From Rio to Sussex



Species Statement for Sussex

Current status in Sussex
Factors affecting species
National SAP
Current Action


Apus apus

The National Species Action Plan as well as the Urban Habitat Action Plan will be used to implement and monitor action for the skylark in Sussex.

The Sussex Species Statement for the Swift has not yet been written.

The following information was compiled by West Sussex County Council.

Swifts are a familiar part of an English summer, their characteristic screaming calls being heard in our towns and villages from May onwards. However, there is growing concern that Swift populations are in rapid decline due to modern building methods and better maintenance excluding them from their usual nesting places in roofs. As a result, a partnership, known as "Concern for Swifts", has been formed to raise awareness and promote conservation measures for the Swift nationally.
Although often confused with Swallows and House Martins, Swifts are readily identified being almost completely black with large, sickle-shaped wings. These are truly remarkable birds which spend the majority of their 15 or more year life airborne, feeding and even sleeping on the wing. On warm summer evenings they form screaming parties which wheel around church towers and rooftops.

West Sussex County Council is actively involved in Swift conservation and is believed to be the first local authority in the UK to have installed special German-made concrete Swift nesting bricks. To date, Swift nesting bricks have been installed in a range of building developments in West Sussex, including Horsham Library, East Pallant House in Chichester (the offices of Chichester District Council), a new police custody centre in Chichester and an office block in Billingshurst.

At East Pallant House offices of Chichester District Council Planning Department, Swift nest boxes were incorporated in the roadside frontage of the new building in September 2001.

Opportunities to incorporate nature conservation enhancements in urban developments are rare. Providing nest sites for Swifts in building works meets an important objective of the developing local Species Action Plan for the Swift, and also features in the Sussex Urban Habitat Action Plan.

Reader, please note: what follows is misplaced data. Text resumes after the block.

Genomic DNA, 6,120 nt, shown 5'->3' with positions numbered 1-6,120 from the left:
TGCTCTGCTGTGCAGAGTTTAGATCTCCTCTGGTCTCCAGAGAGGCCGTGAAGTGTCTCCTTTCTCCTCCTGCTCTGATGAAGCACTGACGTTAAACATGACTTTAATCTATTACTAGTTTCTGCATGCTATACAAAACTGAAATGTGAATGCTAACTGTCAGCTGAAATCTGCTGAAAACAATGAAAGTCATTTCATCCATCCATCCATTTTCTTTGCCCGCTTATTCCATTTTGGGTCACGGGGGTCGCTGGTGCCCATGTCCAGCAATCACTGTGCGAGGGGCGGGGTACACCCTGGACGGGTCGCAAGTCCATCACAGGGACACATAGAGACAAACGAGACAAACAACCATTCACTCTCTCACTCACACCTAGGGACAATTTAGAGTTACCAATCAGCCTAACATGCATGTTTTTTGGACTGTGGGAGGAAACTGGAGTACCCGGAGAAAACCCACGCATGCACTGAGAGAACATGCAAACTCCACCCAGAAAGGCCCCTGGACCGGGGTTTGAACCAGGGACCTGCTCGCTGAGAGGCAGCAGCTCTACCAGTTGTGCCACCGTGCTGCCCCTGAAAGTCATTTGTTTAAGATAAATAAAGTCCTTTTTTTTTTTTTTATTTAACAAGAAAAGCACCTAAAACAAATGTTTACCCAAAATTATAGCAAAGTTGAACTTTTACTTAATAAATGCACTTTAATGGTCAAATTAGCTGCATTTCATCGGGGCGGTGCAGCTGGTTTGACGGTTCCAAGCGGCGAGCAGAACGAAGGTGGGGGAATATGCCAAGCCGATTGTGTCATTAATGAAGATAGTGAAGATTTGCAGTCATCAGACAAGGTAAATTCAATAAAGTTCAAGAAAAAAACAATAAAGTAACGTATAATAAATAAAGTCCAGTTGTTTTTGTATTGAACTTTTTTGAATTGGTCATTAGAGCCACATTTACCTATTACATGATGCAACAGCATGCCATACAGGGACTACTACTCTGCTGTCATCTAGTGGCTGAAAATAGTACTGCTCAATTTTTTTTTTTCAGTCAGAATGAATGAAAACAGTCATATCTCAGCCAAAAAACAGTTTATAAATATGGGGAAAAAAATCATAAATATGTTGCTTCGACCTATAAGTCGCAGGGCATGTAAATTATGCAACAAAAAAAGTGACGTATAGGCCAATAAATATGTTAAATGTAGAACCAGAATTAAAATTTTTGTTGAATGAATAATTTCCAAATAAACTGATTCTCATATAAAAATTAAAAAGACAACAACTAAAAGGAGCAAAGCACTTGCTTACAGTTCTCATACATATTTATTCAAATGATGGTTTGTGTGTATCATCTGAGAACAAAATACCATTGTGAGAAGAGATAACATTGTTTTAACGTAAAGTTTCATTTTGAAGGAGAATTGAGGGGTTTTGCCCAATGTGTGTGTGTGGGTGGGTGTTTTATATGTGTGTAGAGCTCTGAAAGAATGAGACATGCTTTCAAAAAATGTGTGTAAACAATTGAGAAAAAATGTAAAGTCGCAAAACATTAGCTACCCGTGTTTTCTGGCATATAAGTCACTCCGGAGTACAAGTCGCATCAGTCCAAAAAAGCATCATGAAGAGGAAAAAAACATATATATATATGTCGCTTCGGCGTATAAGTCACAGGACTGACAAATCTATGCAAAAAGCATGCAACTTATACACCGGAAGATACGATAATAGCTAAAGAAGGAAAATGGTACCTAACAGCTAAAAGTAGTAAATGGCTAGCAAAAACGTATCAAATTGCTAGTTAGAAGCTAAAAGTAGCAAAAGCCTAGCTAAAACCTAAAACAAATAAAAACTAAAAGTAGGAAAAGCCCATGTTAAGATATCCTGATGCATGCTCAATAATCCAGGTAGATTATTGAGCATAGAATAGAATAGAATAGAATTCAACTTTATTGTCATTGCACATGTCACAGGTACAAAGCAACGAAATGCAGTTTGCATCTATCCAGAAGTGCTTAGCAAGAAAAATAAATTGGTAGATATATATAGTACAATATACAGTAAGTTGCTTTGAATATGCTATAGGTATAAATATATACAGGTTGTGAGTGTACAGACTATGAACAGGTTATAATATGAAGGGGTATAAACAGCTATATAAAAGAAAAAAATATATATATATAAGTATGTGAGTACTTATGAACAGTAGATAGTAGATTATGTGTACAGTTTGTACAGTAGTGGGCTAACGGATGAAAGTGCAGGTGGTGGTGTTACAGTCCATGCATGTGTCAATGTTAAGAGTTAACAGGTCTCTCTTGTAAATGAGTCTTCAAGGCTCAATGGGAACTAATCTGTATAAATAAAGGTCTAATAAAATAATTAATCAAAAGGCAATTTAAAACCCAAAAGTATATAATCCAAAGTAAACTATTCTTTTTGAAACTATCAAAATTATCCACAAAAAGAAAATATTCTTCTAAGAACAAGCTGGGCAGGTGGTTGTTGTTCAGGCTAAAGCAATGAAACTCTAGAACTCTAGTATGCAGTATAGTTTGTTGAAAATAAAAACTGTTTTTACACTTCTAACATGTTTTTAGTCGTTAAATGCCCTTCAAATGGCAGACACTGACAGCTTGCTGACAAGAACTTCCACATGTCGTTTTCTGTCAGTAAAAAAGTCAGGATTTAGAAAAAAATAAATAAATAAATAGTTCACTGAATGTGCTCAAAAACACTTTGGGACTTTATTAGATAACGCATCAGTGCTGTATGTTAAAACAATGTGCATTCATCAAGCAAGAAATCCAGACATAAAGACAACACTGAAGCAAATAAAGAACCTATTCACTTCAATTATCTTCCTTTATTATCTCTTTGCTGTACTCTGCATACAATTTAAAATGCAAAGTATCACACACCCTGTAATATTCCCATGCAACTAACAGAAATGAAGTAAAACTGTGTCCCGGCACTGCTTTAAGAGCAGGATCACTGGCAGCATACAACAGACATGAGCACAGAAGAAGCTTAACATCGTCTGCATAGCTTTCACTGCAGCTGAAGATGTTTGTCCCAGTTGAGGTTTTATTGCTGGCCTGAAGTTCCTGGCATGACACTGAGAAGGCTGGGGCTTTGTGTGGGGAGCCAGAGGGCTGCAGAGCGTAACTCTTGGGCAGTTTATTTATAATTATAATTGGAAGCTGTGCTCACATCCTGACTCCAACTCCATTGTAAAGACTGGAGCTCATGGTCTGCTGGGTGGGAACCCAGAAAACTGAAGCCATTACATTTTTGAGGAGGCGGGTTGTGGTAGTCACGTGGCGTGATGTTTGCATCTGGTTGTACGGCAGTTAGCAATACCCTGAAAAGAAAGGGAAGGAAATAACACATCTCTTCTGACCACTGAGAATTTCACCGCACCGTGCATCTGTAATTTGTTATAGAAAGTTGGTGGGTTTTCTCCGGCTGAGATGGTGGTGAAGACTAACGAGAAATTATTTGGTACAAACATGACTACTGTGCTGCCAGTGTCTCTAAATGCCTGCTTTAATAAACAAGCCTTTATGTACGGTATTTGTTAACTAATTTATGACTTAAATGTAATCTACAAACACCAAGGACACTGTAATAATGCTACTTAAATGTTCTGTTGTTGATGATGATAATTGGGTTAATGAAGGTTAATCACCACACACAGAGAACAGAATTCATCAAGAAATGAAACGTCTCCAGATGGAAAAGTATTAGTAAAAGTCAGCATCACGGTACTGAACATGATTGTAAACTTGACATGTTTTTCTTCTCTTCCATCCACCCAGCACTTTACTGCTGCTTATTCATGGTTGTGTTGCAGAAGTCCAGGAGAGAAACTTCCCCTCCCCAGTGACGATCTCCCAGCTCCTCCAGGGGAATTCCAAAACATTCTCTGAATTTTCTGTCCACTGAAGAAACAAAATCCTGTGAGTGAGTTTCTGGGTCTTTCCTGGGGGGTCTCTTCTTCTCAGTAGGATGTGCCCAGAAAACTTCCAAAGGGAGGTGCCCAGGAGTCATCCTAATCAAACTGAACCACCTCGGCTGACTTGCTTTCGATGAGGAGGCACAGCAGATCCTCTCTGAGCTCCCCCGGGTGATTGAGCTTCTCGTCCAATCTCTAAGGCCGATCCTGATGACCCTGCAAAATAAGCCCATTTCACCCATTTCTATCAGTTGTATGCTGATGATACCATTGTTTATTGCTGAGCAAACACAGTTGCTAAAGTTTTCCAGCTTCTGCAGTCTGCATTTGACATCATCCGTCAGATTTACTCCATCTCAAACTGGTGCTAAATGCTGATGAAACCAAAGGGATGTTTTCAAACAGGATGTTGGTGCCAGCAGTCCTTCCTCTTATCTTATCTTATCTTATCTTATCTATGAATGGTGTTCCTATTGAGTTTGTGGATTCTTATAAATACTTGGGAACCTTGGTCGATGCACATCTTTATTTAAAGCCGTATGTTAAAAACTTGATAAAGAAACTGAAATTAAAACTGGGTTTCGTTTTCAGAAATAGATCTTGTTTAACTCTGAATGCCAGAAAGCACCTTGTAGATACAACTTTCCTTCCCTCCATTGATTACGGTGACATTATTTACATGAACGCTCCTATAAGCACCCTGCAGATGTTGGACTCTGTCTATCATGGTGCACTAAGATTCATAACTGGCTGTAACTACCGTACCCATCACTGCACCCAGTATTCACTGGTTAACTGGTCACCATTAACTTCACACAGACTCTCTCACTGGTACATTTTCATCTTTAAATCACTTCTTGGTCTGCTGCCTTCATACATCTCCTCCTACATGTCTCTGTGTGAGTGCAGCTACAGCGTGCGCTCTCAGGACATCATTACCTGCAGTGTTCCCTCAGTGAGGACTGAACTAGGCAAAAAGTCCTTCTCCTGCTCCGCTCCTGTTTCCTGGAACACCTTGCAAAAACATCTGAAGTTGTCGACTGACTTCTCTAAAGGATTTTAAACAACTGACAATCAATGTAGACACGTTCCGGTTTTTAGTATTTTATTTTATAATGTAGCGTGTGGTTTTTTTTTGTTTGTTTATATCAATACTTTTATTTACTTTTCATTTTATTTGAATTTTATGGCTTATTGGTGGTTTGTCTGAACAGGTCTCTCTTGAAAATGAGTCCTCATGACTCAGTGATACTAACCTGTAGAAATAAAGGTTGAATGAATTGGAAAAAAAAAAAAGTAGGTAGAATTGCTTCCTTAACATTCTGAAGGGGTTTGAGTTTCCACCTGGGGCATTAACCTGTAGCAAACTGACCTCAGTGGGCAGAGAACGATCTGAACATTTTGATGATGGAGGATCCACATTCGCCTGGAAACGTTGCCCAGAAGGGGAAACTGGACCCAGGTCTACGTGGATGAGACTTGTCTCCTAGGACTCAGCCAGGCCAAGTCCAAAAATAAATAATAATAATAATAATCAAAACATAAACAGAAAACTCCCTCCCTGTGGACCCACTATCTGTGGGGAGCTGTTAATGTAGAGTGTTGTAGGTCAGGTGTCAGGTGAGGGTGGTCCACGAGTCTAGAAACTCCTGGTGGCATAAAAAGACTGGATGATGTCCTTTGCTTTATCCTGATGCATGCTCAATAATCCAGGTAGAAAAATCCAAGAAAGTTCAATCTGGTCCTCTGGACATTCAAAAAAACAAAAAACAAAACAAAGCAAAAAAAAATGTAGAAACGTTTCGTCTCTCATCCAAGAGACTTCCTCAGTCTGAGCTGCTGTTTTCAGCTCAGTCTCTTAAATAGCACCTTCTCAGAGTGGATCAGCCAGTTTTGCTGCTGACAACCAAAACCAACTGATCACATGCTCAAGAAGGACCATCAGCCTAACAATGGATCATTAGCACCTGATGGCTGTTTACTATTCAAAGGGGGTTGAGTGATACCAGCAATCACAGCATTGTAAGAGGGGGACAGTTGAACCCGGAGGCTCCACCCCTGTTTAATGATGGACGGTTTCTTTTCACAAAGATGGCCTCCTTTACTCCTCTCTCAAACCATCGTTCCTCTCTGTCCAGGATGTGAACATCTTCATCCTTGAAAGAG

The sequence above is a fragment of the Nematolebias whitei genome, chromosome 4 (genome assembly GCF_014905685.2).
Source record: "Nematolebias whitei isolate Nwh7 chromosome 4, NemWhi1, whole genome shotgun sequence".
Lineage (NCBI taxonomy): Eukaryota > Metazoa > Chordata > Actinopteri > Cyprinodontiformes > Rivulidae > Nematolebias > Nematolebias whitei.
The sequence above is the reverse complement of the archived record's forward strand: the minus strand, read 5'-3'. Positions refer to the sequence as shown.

Swift nesting bricks are widely used on the Continent, especially in Amsterdam and Germany.
They are made of concrete and designed to be built into walls of buildings. The outer face of the brick can be rendered, painted or faced with brick or tiles so as to blend in with the building. Unless shaded by the eaves, south facing aspects should generally be avoided. Swift bricks can be positioned anywhere on a building above about 4m provided the flight path to the nest is not obscured by trees or other buildings. Swifts nest in colonies and thus a number (say 6-12 bricks should be considered per building). There are cost implications. However, there are environmental and educational benefits which might appeal to schools, libraries and other organisations/developers. Swift bricks are manufactured by Schwegler in Germany and available in the UK, costing about £22 each. Dimensions of Swift bricks: 260mm x 220mm x 180mm high. Weight: 8.8kg.
Supplier of Swift bricks: Jacobi Jayne & Company, Wealden Forest Park, Herne Common, Canterbury, Kent CT6 7LQ Tel. 01227 714314 Fax: 01227 719235

e-mail: enquiries@jacobijayne.com Website: www.jacobijayne.com
Nestboxes could play an important role in conserving our Swifts by offsetting the loss of nest sites due to modern building methods and better maintenance. In addition to Swift bricks, various other nestbox designs are available, suitable for fixing to external walls or installing within a loft space. We hope that the provision of nest boxes/bricks will secure the long-term future of Swift colonies in towns and villages across West Sussex.


Links to other swift web sites:

The Common Swift web page:

The Virtual Magazine of the Common Swift:

Swifts in Portsmouth:

London's Swifts:http://www.londons-swifts.org.uk/

Swallows, Martins & Swifts worldwide: http://groups.yahoo.com/group/Swallows-Martins-Swifts-Worldwide/
This site is dedicated to discussing and disseminating inforamtion on these species.


References [top]

Sussex Ornithological Society. (1996) Birds of Sussex ed. Paul James
Shrubb (1979) The Birds of Sussex - their present status
The State of the UK's Birds (2000 & 2001)


Standing Fresh Water HAP
  Standing Fresh Water HAP



Standing Fresh Water HAP